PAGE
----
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Old 05-28-2009, 05:50 AM   #1
Mar 2008
Eugene, OR
Posts: 7

Some questions to tease out a better intuition about the form and function of flash boilers.

kladue in particular:
Why go tall and skinny instead of short and chubby on your second generation flash boiler? It seems like you'll transfer more heat that way, but is it really that much more? Just considering options in terms of portability (short and chubby seems more portable).

What about eight coils instead of four? Perhaps three forming a sort of triangle in the middle, with five surrounding the inner three?

What about baffles? Would installing baffles on the coil help to disrupt the chimney effect and provide better heat transfer? Perhaps an idiotic question!

Also, how did you arrive upon your particular design. I've seen a few other designs now, from different industries. Here are a couple:

Boiler Basics: Waste Oil Generator System, Ken Rieli, Phoenix Turbine Builders Club, Tesla boundary layer disk turbines
Clayton Thermal Products UK - Steam Generators Principle of Operation
Boiler Efficiency

(Forget about the pressurized component; not interested in dying at the moment.)

For example, why did you go vertical (i.e. chimney) instead of horizontal (like a real BBQ)? (Perhaps that would require more extensive insulation? Thicker chimney material?)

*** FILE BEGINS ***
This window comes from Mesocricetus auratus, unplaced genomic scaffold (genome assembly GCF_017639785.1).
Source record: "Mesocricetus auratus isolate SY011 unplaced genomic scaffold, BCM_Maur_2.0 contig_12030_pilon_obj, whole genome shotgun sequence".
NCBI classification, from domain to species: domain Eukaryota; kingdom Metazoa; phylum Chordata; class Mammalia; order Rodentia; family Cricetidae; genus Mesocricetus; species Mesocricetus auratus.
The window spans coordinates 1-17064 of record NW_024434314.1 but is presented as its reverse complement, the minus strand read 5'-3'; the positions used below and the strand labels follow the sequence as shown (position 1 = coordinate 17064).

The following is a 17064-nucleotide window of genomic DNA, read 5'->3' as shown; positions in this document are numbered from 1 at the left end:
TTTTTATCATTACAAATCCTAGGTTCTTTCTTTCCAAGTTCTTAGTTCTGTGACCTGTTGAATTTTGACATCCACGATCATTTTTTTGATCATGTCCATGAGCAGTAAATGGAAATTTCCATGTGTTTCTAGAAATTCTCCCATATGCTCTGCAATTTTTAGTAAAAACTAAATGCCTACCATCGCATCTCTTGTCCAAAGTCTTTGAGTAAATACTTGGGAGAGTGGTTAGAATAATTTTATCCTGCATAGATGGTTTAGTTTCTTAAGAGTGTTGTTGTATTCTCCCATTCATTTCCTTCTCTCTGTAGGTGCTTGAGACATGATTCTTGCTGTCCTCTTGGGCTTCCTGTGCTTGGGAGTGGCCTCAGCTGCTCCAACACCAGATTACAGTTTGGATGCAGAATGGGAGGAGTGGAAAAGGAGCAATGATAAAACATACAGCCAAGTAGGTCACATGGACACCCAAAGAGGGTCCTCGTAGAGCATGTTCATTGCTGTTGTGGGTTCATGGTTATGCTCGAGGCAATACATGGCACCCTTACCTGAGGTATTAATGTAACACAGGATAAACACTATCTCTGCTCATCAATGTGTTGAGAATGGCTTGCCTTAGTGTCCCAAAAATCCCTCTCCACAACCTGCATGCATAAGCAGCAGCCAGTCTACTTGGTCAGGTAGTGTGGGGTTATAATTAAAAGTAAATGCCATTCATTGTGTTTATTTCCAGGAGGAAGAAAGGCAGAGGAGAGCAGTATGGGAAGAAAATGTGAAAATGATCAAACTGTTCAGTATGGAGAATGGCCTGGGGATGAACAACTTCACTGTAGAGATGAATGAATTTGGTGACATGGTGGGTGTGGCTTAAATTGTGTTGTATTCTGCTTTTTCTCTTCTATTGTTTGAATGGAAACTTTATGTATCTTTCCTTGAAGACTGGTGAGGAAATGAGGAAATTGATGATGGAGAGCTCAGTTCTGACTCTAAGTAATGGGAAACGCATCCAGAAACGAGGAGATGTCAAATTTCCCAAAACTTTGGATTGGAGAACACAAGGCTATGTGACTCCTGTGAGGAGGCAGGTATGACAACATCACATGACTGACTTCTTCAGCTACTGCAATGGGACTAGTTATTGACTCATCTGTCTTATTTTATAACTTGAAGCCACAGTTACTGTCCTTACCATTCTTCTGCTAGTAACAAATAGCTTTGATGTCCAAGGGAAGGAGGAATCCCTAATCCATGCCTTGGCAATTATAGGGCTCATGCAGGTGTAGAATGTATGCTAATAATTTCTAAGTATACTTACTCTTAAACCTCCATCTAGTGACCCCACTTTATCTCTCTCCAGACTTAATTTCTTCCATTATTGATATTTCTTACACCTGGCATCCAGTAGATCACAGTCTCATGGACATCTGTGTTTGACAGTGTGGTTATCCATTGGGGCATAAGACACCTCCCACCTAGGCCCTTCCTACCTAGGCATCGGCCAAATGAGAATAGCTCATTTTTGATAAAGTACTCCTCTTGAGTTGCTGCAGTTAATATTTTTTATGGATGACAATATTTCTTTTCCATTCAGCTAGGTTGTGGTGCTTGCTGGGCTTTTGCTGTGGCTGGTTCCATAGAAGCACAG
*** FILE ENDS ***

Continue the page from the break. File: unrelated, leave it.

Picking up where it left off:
Why coils instead of parallel tubing? (see phoenixnavigation link above)

I think that's it for my questions for now!

Can't wait to build one!

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Old 05-28-2009, 01:52 PM   #2
Senior Member
Dec 2006
Turner, Oregon, Oregon most of the time now
Posts: 2,305
Liked 54 Times on 47 Posts

The flash boiler design evolved around the tubing cross fitting from swagelok ( 4 coils) and a 6 " diameter tube to match the 6" cast iron burner. The tube chimney design was used to get natural draft circulation of the hot gasses through the boiler coils. The vertical upflow circulation of the water allows the air that seperates when the water is heated to flow up and not block water flow in tubes. Down flow circulation is more efficient but does not work at low flow rates used for sparge and steam generation, air bubbles block flow and boiler pops and snaps as water flashes on the hot spots. Increasing the number of coils will help heat transfer at higher flow rates for water heating, but increases the chances of boiling the liquid in the tubing at low flow rates. With both of the boilers built from 1/4" OD stainless tubing the efficiency is not what one could get if they were built using copper tubing but the ability to withstand the thermal abuse and availability of materials for experimenting were the reason for using stainless coils.

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